The TSC, Lord Vickers, the EU. the FCA, the CMA et al are all so obsessed with promoting competition in UK banking precisely because banking has consolidated in the years since 1993 and customer inertia to switching is massive (see my blogs on why CASS has so far made no real difference to consumer behaviour  ).  

As for 8 million customers? That's the whole of the switcher market for almost 3 years. Based on current evidence the cost in terms of cost incentives will swallow up more than all of Atom's investor funding...just ask the current winners in this space - Santander and Halifax. Ok, some of these will be new accounts rather than switched but perhaps someone ought to let Atom's investors know that the number one source of new accounts is the one channel Atom doesn't have - hint: it's located in a high street near you.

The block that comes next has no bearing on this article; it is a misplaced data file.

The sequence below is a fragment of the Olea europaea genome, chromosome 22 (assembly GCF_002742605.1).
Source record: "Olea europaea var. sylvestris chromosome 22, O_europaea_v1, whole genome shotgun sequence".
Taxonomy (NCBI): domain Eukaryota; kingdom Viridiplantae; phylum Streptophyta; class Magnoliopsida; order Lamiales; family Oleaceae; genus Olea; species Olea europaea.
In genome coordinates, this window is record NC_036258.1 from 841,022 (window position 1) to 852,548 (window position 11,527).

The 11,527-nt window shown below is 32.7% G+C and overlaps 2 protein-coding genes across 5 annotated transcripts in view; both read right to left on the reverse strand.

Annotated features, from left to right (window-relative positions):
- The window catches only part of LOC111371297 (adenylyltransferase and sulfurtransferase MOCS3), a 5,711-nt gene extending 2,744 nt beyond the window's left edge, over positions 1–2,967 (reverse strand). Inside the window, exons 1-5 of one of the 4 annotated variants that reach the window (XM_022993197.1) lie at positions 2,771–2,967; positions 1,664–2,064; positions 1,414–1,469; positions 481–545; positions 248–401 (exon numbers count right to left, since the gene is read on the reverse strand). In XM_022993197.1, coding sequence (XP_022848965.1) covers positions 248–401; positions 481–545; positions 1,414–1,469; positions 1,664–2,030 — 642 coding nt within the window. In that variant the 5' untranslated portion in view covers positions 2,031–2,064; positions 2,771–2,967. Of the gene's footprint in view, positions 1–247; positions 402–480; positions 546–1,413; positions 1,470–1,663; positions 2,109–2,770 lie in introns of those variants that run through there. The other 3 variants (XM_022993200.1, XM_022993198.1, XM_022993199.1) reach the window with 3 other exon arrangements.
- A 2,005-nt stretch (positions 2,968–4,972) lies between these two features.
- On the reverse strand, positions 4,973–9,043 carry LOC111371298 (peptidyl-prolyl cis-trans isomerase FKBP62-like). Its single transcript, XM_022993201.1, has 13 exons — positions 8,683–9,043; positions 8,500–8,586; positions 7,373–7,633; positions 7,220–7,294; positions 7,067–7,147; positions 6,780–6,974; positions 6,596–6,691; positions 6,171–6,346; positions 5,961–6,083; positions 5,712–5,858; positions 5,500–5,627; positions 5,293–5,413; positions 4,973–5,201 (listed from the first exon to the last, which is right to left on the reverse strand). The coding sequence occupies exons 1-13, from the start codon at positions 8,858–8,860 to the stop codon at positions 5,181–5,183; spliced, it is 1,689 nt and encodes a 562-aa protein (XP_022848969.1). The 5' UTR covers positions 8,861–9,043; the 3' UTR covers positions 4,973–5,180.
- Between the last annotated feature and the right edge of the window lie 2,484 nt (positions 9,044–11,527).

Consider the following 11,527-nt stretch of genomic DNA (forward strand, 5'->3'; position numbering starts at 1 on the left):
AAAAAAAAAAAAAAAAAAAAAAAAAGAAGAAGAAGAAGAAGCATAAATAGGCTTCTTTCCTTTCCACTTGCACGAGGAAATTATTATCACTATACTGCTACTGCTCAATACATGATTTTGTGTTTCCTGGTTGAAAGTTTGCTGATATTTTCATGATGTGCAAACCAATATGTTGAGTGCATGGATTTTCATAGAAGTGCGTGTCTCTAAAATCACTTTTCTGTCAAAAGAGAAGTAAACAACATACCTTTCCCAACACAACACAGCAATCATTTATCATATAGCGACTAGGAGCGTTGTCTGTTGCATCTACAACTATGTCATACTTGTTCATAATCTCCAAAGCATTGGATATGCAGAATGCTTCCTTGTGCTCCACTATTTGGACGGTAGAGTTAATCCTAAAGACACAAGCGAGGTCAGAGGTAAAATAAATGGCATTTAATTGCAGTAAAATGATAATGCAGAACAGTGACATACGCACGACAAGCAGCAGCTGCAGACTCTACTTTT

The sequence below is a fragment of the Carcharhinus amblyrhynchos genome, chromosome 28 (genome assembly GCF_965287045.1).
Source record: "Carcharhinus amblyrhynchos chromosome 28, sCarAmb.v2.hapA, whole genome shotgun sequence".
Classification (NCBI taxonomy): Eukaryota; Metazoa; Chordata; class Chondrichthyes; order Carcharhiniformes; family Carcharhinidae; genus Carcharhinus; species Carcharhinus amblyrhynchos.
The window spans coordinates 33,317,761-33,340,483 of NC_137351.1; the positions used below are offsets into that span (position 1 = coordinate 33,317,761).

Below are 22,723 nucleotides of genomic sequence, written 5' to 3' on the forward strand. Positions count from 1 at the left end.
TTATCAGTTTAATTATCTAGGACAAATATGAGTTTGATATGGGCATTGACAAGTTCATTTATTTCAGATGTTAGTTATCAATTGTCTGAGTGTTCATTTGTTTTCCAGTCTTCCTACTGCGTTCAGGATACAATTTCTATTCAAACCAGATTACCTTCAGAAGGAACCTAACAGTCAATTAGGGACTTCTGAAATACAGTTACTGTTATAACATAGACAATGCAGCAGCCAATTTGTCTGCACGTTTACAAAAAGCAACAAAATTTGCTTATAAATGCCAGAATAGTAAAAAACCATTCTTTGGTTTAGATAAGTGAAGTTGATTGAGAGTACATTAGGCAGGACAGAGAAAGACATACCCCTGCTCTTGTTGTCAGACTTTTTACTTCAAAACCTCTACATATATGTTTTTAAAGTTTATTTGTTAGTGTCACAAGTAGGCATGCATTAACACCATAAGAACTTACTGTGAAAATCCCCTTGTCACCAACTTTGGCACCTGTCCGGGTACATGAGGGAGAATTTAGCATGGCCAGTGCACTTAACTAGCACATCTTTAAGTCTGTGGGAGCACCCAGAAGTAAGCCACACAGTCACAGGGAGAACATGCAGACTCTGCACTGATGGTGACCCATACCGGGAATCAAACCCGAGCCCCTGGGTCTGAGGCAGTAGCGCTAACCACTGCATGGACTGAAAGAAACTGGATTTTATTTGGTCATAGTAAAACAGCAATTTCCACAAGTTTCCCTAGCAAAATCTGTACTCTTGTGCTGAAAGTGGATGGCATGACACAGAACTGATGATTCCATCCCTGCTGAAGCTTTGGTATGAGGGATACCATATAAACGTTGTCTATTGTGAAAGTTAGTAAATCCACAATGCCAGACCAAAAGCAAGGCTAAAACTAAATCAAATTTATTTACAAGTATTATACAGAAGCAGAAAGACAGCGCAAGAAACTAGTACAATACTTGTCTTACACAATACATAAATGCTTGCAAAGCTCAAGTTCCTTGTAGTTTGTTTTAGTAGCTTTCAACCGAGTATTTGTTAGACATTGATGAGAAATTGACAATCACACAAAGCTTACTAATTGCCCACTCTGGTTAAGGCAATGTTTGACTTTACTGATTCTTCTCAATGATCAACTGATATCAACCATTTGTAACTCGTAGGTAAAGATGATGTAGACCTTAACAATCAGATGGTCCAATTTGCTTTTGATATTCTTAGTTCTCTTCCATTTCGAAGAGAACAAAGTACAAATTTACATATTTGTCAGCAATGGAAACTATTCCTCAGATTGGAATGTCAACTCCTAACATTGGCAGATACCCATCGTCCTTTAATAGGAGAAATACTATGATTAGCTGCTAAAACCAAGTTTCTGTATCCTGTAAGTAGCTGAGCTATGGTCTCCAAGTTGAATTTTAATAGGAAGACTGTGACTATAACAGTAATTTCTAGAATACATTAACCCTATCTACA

Looking at the super wallet elements I don't see anything in there that most of the majors in the UK either do not currently have in play, live testing or development for live launch before the end of the year. Granted a small pure digital bank can no doubt do it slicker and quicker and with more magic in a very nice package but the banks are pretty close to a 'good enough' solution for the vast majority of customers in the UK. And when you have huge inertia and largely a zero-sum outcome from switching, I suspect 'good-enough' will usually win out over 'fancy but completely unknown digital start-up'.


A Finextra member
A Finextra member 01 July, 2015, 11:54Be the first to give this comment the thumbs up 0 likes

Not wanting to appear a complete luddite but some issues with posting the link:

Ketharaman Swaminathan